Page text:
Progress on Implementation of the 2017/18-2021/22 OIC Audit and Evaluation Plan
Planned Year Audit Project Name Primary OIC Entity Status


Threat Risk Assessment (TRA) and Threat Vulnerability Assessment (TVA) – narrow scope

Information Technology (IT)

Completed in 2020-21


Audit of Contracting and Procurement

Canadian Human Rights Commission (CHRC) and OIC - Finance

Completed in 2021-22

2018-2019, 2019-2020 & 2020-2021

Threat Risk Assessment (TRA) and Threat Vulnerability Assessment (TVA) – wide scope

Information Technology (IT)

Merged with item in the first line.

2021-22 and 2022-23

Program Evaluation of Investigations

Senior Management and Complaints Resolution

Management Action Plan – In progress

Phase I – Evaluation of Registry 2021-22

Phase II – Evaluation of the Investigation and Governance (rest of the program) 2022-23


Performance and Talent Management Review

Human Resources (HR)

Fully Compliant

Replaced by Public Service Commission Staffing Evaluation which was done by External Quality Assurance Provider in 2021-22


Audit of Information Management and Physical Security

Corporate Services

Removed. Activity was Replaced by Development of Departmental Security Plan (DSP) and Business Continuity Plan (BCP).

OIC Key Organizational Risks (2023-24)

Risk management plays a significant role in enhancing an organization's capacity to respond to threats and opportunities in a complex and dynamic environment. It enables the organization to address change and uncertainty by utilizing risk information for decision-making, fostering trust and confidence internally and externally.

To fulfill the OIC’s mandate, the management regime must possess attributes of flexibility, innovation, and be result focused. The Risk Management Framework (RMF) provided offers practices and processes for consistent implementation of risk management, aiding the organization in meeting its business objectives and fulfilling its mandate and priorities.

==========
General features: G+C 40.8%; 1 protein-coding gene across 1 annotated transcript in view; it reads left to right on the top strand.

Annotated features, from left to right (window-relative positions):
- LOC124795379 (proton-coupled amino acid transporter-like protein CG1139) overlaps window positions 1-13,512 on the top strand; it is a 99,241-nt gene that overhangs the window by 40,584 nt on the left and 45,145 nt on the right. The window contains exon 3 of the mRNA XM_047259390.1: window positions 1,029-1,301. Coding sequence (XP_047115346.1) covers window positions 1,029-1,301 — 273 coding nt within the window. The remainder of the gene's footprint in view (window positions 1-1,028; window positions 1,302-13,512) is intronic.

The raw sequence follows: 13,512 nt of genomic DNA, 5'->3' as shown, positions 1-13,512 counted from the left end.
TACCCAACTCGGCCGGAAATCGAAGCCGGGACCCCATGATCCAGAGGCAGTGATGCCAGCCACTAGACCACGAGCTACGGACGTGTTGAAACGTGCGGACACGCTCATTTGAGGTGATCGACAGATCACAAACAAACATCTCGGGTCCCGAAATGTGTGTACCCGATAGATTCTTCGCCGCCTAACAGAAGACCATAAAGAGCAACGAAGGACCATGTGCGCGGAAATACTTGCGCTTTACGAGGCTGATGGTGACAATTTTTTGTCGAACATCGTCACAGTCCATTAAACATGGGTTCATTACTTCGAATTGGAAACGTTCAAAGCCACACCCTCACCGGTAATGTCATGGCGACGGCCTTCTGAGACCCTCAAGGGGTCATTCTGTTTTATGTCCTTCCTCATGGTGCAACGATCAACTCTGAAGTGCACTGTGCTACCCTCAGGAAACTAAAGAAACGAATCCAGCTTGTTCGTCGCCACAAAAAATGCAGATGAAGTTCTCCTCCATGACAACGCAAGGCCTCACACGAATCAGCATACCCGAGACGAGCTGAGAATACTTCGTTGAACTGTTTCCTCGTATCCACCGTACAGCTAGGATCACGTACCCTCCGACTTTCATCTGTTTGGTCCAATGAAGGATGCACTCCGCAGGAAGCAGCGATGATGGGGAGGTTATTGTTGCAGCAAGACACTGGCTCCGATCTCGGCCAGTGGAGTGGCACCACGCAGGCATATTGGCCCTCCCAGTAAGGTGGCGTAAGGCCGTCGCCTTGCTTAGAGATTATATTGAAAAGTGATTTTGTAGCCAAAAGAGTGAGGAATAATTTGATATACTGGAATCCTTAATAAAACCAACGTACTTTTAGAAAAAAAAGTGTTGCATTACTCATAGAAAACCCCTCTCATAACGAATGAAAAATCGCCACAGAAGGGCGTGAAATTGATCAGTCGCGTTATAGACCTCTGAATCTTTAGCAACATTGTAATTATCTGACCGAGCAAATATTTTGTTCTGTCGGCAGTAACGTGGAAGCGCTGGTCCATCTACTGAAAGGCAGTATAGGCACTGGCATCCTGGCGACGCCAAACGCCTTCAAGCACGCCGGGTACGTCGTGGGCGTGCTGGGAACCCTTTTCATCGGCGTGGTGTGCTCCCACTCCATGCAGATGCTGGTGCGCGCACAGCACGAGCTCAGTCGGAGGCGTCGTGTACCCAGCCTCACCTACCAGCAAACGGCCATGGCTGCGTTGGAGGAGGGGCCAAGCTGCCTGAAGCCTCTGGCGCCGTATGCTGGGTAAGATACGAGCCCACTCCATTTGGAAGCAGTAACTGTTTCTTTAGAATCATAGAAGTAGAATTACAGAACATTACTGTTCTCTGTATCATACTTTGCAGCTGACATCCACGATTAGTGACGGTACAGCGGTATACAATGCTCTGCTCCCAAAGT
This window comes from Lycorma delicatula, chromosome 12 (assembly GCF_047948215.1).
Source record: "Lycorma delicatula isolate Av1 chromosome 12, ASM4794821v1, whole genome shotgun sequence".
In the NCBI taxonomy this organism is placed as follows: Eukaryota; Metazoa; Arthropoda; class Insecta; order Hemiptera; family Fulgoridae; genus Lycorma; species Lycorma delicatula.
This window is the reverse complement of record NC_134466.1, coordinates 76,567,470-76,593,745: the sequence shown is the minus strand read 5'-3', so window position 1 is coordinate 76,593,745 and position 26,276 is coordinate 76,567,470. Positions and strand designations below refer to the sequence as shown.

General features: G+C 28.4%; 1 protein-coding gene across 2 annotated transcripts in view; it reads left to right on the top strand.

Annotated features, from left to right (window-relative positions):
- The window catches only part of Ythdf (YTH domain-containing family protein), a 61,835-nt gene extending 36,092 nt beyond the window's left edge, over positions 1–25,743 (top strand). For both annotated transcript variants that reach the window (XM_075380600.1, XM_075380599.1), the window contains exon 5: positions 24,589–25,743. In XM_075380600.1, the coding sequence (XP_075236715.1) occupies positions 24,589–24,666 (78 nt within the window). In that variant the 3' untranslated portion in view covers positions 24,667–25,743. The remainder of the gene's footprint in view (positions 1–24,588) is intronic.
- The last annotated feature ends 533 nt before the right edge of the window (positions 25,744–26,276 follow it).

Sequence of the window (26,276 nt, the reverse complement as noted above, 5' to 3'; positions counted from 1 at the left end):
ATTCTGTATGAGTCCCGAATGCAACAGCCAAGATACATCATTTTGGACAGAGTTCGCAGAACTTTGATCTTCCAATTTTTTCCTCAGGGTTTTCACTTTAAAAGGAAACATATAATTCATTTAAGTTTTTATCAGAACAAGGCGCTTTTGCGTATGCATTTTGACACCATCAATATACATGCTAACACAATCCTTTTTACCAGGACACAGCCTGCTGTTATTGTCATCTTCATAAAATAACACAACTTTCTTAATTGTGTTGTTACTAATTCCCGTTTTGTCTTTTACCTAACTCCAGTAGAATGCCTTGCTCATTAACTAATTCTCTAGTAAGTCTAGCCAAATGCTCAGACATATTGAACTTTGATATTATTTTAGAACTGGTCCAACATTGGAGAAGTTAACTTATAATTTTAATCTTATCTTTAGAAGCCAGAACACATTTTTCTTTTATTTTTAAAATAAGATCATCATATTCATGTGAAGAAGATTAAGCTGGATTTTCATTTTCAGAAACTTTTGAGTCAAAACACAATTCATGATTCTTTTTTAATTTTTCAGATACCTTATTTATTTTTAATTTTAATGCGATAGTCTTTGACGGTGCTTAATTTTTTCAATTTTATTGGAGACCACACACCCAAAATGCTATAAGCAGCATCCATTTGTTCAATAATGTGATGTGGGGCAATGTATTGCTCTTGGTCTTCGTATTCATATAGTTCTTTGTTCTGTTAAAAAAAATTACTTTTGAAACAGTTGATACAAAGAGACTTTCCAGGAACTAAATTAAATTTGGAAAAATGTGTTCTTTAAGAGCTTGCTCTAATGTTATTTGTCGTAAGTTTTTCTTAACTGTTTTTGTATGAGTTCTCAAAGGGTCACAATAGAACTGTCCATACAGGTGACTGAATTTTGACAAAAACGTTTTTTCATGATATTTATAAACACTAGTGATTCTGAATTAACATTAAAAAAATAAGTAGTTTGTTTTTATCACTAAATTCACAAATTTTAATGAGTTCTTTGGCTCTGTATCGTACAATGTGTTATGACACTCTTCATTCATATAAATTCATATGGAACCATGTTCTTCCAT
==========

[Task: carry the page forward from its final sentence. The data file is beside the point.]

The RMF defines governance as a combination of processes, structures and organizational behaviours implemented at the OIC. Oversight is recognized as the monitoring activities associated with risk management that occur at all levels of the organization. This approach is based on a tailored version of the Institute of Internal Auditor’s Three Lines of Defence Model.
Below is an illustration of the RMF.

OIC Key Organizational Risks (2023-24)

Text version

This figure illustrates the risk management governance model. The commissioner is at the top. Below, on the left side, are the Supporting Risk Functions, in the centre right are the decision-making bodies and the External Assurance Providers are on the bottom right side.

The Supporting risk functions are composed of the Chief Security and Risk Officer, who:

  1. Support management boards in their role over organizational risk management